United States District Court, N.D. Ohio, Western Division
David G. Johnson, II, Plaintiff
Judge Joseph Howe, et al., Defendants
G. CARR SR. U.S. DISTRICT JUDGE.
case is about a judgment entered in July 2019 in a case filed
in Toledo Municipal Court concerning a land contract, Case
No. 18-19416 (“State Court Case”). Plaintiff sues
Judge Joseph Howe, who presided over the State Court Case,
Attorney Thomas Yoder, who represented the plaintiffs in the
State Court Case, and the City of Toledo. (Doc. 1).
filed a motion to proceed with this case in forma
pauperis (Doc. 2), and I grant that motion. But for the
reasons that follow, I dismiss this action.
Davis and Ireen Ali-Davis (collectively, “Davis”)
entered into a land installment contract
(“Contract”) with David Johnson (the Plaintiff in
this action) concerning property located at 16 E. Sylvania
Ave, Toledo, Ohio (the “Property”). Represented
by Thomas Yoder, Davis filed the State Court Case alleging
that David Johnson failed to make the payments required by
the Contract. Although David Johnson is named in the body of
the complaint in the State Court Case, and in the Contract
attached thereto, the name of the defendant appearing in the
caption of the State Court Case is “Douglas Johnson,
” not David Johnson. Plaintiff attaches the complaint
and docket in the State Court Case to the Complaint in this
action. (Doc. 1-10 and 1-11).
action, Plaintiff alleges that he was never served, nor was a
party, in the State Court Case. But Plaintiff also alleges
here that he was served with the judgment entered against him
in the State Court Case. (Doc. 1 at 4). That judgment (Doc.
1-12) identifies David Johnson as the defendant in the State
Court Case caption and states in the body of the entry that
David Johnson breached the Contract for the Property. Also
attached to the Complaint in this action is an emergency
motion (Doc. 1-1) filed by David Johnson in the State Court
Case to vacate the judgment entered against him. In that
motion, David Johnson argued that Davis' lawyer, Thomas
Yoder, perpetrated a fraud in the State Court Case by naming
“Douglas Johnson, ” rather than David Johnson, as
the defendant and, as a result, Judge Howe lacked
jurisdiction over the State Court Case.
October 2019, Judge Howe adopted the original judgment
entered in July 2019 and granted Davis immediate possession
of the Property. In the October judgment, Judge Howe noted
that David Johnson's objection to mediation was denied
yet he failed to appear at the mediation or respond to
documents filed by Davis.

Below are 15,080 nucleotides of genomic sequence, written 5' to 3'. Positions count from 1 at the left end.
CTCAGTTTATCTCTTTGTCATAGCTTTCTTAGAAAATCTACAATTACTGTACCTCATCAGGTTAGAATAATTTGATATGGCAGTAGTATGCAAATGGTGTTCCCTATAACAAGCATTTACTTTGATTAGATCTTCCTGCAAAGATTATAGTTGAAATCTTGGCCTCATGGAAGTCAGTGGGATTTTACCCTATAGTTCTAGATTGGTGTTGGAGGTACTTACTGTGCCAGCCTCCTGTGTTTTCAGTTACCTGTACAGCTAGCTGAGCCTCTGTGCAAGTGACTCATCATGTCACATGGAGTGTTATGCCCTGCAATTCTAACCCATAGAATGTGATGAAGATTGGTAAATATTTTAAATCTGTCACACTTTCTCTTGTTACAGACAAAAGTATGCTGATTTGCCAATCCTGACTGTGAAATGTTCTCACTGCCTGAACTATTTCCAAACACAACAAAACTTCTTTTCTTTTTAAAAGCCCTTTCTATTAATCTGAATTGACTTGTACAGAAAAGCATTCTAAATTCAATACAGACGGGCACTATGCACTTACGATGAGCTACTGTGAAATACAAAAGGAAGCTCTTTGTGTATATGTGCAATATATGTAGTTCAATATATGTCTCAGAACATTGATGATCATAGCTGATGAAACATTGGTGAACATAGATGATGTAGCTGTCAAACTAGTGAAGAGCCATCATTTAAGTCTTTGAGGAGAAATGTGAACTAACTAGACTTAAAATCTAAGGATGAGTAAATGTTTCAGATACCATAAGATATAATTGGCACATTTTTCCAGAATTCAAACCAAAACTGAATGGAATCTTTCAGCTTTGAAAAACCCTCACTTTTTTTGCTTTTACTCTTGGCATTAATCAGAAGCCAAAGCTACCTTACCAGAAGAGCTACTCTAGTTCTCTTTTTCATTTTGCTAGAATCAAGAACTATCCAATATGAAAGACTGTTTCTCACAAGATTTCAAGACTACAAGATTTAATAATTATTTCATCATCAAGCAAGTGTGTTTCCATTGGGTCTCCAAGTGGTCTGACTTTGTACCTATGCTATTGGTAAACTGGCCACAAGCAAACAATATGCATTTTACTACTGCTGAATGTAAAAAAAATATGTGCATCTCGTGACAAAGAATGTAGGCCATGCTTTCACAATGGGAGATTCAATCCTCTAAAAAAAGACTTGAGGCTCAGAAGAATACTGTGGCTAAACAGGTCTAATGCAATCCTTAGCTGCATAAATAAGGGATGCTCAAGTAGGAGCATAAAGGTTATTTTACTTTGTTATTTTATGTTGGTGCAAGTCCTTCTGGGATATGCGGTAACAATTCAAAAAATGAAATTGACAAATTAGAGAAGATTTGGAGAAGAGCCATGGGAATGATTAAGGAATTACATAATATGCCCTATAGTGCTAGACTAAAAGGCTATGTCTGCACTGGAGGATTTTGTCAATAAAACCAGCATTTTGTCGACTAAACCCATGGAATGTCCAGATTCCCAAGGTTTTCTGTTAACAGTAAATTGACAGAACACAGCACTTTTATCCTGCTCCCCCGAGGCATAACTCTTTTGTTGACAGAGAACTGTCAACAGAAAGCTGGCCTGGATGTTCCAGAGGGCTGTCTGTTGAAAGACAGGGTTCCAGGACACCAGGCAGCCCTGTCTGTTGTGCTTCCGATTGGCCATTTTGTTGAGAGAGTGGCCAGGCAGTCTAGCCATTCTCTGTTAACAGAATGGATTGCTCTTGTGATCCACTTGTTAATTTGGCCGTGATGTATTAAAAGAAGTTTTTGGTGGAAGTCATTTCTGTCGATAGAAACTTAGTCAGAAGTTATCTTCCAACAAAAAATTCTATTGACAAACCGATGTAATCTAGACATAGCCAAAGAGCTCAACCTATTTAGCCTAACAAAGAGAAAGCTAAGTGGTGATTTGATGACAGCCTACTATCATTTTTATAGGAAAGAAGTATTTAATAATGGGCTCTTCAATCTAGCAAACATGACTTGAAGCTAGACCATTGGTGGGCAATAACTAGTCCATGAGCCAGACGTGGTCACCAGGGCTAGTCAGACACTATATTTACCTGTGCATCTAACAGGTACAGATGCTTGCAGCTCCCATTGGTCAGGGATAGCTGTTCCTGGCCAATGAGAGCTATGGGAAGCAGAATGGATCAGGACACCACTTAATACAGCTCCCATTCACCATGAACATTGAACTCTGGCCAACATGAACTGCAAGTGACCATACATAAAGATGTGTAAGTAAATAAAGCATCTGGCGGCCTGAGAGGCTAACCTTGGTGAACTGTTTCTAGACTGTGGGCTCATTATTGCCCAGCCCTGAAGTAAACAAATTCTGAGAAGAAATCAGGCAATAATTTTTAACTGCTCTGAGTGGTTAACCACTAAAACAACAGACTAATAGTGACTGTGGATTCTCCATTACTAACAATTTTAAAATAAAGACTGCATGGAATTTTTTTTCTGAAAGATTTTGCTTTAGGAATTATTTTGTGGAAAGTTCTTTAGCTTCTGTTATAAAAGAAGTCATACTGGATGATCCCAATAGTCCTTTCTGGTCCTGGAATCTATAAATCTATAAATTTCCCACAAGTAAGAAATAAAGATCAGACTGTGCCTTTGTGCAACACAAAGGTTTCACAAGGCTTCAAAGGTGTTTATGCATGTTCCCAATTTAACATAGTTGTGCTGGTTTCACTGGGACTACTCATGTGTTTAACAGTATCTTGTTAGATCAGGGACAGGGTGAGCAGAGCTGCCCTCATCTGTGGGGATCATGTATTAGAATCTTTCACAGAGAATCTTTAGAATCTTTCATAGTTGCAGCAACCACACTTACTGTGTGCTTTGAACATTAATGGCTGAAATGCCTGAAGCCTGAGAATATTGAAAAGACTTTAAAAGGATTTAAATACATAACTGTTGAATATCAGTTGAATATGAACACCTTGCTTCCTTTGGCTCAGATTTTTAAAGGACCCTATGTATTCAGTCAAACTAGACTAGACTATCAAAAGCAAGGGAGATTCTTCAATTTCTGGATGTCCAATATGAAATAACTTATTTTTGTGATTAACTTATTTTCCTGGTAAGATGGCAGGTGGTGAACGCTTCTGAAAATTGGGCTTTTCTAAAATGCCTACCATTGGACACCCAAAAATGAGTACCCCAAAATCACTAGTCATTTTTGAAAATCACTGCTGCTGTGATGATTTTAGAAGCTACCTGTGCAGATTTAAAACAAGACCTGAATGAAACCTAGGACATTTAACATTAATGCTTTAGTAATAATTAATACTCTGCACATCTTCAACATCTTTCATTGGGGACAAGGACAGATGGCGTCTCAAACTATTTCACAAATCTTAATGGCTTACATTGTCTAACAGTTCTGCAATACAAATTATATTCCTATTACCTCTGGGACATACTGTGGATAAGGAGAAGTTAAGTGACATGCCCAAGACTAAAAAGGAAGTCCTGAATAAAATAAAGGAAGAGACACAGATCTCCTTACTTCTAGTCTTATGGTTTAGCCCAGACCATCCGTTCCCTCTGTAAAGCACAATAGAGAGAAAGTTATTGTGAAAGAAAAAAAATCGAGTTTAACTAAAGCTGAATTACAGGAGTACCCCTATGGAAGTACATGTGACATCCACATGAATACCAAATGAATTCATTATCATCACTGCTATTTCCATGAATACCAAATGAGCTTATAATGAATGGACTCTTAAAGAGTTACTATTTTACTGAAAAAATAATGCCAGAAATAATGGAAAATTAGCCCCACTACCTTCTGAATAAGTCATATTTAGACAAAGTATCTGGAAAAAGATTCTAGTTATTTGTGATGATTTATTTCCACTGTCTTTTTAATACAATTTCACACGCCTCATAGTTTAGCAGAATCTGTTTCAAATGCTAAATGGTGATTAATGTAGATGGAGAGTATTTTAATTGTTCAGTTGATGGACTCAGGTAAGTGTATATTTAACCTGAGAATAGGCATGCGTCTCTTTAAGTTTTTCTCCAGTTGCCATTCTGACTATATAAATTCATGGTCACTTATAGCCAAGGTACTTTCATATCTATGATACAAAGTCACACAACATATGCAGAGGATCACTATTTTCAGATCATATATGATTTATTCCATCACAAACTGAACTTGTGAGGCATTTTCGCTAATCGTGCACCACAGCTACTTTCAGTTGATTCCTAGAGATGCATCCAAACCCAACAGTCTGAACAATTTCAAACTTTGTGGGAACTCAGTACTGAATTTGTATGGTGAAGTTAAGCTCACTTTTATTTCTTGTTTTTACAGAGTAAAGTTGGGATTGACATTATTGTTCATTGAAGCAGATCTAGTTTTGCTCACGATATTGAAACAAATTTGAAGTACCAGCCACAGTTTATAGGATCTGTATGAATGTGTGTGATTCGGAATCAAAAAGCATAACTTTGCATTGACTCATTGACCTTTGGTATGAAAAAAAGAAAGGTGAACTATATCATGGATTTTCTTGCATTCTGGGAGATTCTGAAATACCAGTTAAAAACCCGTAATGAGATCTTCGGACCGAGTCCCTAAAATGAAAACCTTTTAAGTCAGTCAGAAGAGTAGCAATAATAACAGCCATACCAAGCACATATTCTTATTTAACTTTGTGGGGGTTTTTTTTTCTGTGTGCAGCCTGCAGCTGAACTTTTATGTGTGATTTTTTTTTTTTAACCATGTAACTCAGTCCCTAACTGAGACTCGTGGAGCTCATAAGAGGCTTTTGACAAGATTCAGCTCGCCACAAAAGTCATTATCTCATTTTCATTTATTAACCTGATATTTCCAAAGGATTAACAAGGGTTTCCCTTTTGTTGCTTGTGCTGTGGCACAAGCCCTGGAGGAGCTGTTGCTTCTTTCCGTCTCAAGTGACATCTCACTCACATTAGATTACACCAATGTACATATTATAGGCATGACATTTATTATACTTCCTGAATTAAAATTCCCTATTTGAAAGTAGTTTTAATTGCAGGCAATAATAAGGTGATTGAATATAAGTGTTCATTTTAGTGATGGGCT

instant action, Plaintiff alleges that defendant Yoder
conspired with or tricked Judge Howe into acting without
jurisdiction over Plaintiff and the Property. (Doc. 1 at 4).
For relief, Plaintiff asks that I vacate the judgment entered
in the State Court Case, restore the Property to his name,
award compensatory damages in the amount of $75, 000.00 and
punitive damages in the amount of $350, 000.00. (Id.
Standard of Review
brings this action pursuant to 42 U.S.C. § 1983. He
alleges that Defendants deprived him of the Property without
due process of law in violation of the Fifth Amendment to the
United States Constitution. Although pro se
pleadings are liberally construed, Boag v.
MacDougall, 454 U.S. 364, 365 (1982) (per curiam);
Haines v. Kerner, 404 U.S. 519, 520 (1972), the
Court is required to dismiss an in forma pauperis
action under 28 U.S.C. § 1915(e) if it fails to state a
claim upon which relief can be granted, or if it lacks an
arguable basis in law or fact. Neitzke v. Williams,
490 U.S. 319 (1989); Lawler v. Marshall, 898 F.2d
1196 (6th Cir. 1990); Sistrunk v. City of
Strongsville, 99 F.3d 194, 197 (6th Cir. 1996). An
action has no arguable basis in law when a defendant is
immune from suit or when a Plaintiff claims a violation of a
legal interest which clearly does not exist.
Neitzke, 490 U.S. at 327.
The Rooker -Feldman Doctrine
courts “have a duty to consider their subject matter
jurisdiction in regard to every case and may raise the issue
sua sponte.” Answers in Genesis, Inc. v.
Creation Ministries Int'l, Ltd., 556 F.3d
459, 465 (6th Cir. 2009) (citations omitted). “If the
court determines at any time that it lacks subject-matter
jurisdiction, the court must dismiss the action.”
Rooker-Feldman doctrine holds that “a federal
district court lacks subject matter jurisdiction to review a
state court decision.” Pittman v. Cuyahoga Cty.
Dep't of Children & Family Servs., 241 Fed.Appx.
285, 287 (6th Cir. 2007). The doctrine “is confined to
cases of the kind from which the doctrine acquired its name:
cases brought by state-court losers complaining of injuries
caused by state-court judgments rendered before the district
court proceedings commenced and inviting district court
review and rejection of those judgments.” Exxon
Mobil Corp. v. Saudi Basic Indus. Corp., 544 U.S. 280,
284 (2005). Whether the doctrine applies depends on
“the source of the injury the plaintiff alleges in the
federal complaint.” McCormick v. Braverman,
451 F.3d 382, 393 (6th Cir. 2006). “If the source of
the injury is the state court decision, then the